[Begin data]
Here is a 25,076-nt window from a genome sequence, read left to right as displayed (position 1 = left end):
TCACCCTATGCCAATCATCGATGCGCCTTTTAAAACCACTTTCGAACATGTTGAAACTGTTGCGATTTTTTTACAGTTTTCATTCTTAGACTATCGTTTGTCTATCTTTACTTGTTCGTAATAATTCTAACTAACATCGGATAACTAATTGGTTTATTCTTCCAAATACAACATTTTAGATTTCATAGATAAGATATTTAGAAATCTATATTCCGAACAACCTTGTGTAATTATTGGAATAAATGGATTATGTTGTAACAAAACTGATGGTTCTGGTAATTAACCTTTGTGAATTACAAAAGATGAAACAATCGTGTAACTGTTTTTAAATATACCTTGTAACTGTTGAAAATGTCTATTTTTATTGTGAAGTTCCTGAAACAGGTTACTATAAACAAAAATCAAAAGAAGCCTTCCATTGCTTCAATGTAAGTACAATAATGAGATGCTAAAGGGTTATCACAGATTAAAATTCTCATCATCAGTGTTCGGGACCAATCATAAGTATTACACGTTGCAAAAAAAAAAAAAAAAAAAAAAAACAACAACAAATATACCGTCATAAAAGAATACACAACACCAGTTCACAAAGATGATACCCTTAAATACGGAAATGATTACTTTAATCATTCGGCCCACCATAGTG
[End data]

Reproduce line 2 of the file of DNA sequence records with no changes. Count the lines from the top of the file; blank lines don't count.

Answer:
TCACCCTATGCCAATCATCGATGCGCCTTTTAAAACCACTTTCGAACATGTTGAAACTGTTGCGATTTTTTTACAGTTTTCATTCTTAGACTATCGTTTGTCTATCTTTACTTGTTCGTAATAATTCTAACTAACATCGGATAACTAATTGGTTTATTCTTCCAAATACAACATTTTAGATTTCATAGATAAGATATTTAGAAATCTATATTCCGAACAACCTTGTGTAATTATTGGAATAAATGGATTATGTTGTAACAAAACTGATGGTTCTGGTAATTAACCTTTGTGAATTACAAAAGATGAAACAATCGTGTAACTGTTTTTAAATATACCTTGTAACTGTTGAAAATGTCTATTTTTATTGTGAAGTTCCTGAAACAGGTTACTATAAACAAAAATCAAAAGAAGCCTTCCATTGCTTCAATGTAAGTACAATAATGAGATGCTAAAGGGTTATCACAGATTAAAATTCTCATCATCAGTGTTCGGGACCAATCATAAGTATTACACGTTGCAAAAAAAAAAAAAAAAAAAAAAAACAACAACAAATATACCGTCATAAAAGAATACACAACACCAGTTCACAAAGATGATACCCTTAAATACGGAAATGATTACTTTAATCATTCGGCCCACCATAGTG